Jump to Content

Factual information


The Australian Transport Safety Bureau did not conduct an investigation into this occurrence. The report produced below is derived from an investigation conducted by the Department of Defence-Royal Australian Air Force (RAAF)1.

Reported information

On 20 July 2004, at approximately 1514 central standard time, a de Havilland Dash 8-200 (Dash 8) was on a visual approach for a landing on runway 36 at Darwin and was operating under the instrument flight rules (IFR). At the same time, an Australian Army Bell 206B-1 (Kiowa) helicopter was departing Darwin and was operating under the visual flight rules (VFR). The helicopter crew had been cleared to depart the Darwin control zone via Wickham Point. Wickham Point was a visual fix located approximately 3.5 NM south of the threshold of runway 36. According to the RAAF report, the two aircraft came within 2.6 NM of each other when there was 500 ft vertically between them. There was an infringement of separation standards.

The RAAF, as the airspace administering authority, was responsible for the provision of air traffic control services at Darwin. Local 'low level helicopter release procedures' authorised the aerodrome controller (ADC) to depart VFR helicopters not above 1,000 ft, tracking direct to one of six visual fixes around the Darwin control zone, whilst separating the VFR helicopter from all traffic operating under the IFR.

According to those procedures the approach controller became aware of a departing helicopter once the aircraft taxied and the surface movement controller entered the aircraft details into the automated air traffic control system in use at Darwin. The approach controller would again be alerted to the departing helicopter when the radar detected the departing aircraft and the aircraft's track symbol appeared on the radar display. The approach controller was also required to advise the ADC of any inbound aircraft so that the ADC could separate a departing helicopter with other relevant aircraft.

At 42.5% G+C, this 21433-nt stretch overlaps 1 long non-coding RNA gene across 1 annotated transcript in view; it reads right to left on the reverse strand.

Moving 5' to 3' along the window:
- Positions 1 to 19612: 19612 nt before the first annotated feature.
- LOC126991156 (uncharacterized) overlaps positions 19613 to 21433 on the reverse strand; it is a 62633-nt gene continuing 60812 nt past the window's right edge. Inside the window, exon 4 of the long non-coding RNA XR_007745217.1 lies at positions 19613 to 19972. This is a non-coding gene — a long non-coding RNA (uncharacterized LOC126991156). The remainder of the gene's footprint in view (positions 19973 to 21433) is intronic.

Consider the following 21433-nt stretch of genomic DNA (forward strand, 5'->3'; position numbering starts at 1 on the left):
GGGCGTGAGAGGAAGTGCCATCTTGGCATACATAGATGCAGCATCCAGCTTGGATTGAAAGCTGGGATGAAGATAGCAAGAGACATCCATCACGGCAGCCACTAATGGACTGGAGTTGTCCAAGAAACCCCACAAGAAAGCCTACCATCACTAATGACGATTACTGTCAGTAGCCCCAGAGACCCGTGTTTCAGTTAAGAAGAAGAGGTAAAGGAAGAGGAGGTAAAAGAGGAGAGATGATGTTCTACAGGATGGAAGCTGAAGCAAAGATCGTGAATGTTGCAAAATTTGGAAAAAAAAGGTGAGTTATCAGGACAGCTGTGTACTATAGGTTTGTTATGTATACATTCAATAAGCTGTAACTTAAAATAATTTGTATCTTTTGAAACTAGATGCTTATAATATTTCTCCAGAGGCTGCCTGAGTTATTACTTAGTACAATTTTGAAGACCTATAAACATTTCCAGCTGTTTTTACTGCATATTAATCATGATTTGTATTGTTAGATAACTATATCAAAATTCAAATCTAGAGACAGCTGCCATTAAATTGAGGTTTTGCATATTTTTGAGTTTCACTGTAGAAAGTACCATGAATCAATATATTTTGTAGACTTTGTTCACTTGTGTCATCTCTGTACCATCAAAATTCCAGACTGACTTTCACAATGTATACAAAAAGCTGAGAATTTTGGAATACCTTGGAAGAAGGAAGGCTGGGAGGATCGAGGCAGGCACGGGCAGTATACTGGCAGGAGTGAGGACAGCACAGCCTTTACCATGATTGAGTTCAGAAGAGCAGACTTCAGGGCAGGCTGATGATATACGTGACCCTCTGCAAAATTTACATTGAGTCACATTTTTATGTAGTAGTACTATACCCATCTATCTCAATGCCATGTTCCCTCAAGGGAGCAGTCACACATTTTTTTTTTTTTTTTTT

The RAAF report found that:

  • the team of controllers that were operating in the control tower at the time of the occurrence had been controlling for 2.5 hours, in high density and complex traffic levels, and may have been fatigued
  • the controllers in both the tower and in approach had difficulties coordinating with each other due to the high traffic levels
  • the approach controller did not receive notification that the Kiowa was taxying
  • the approach controller coordinated the inbound Dash 8 with the ADC when that aircraft had left 2,000 ft on descent and the helicopter was level at 1,000 ft
  • the approach controller became aware of the helicopter when that aircraft's track symbol appeared on his radar display.

1 For further information on the RAAF report contact The Directorate of Flying Safety - Australian Defence Force (FS5), Campbell Park Offices, Canberra ACT 2600.

Share this page Comment